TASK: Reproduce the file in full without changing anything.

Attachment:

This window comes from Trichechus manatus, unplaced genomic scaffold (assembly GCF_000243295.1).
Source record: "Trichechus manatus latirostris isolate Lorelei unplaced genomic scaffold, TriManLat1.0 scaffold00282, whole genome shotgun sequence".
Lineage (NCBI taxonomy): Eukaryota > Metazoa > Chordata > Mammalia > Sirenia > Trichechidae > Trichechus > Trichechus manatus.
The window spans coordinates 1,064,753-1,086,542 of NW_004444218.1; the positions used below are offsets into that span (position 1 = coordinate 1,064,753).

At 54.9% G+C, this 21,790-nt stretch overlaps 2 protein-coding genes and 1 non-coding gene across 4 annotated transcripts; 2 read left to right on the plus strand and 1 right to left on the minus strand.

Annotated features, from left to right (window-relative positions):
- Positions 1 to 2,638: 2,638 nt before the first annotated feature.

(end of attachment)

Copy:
This window comes from Trichechus manatus, unplaced genomic scaffold (assembly GCF_000243295.1).
Source record: "Trichechus manatus latirostris isolate Lorelei unplaced genomic scaffold, TriManLat1.0 scaffold00282, whole genome shotgun sequence".
Lineage (NCBI taxonomy): Eukaryota > Metazoa > Chordata > Mammalia > Sirenia > Trichechidae > Trichechus > Trichechus manatus.
The window spans coordinates 1,064,753-1,086,542 of NW_004444218.1; the positions used below are offsets into that span (position 1 = coordinate 1,064,753).

At 54.9% G+C, this 21,790-nt stretch overlaps 2 protein-coding genes and 1 non-coding gene across 4 annotated transcripts; 2 read left to right on the plus strand and 1 right to left on the minus strand.

Annotated features, from left to right (window-relative positions):
- Positions 1 to 2,638: 2,638 nt before the first annotated feature.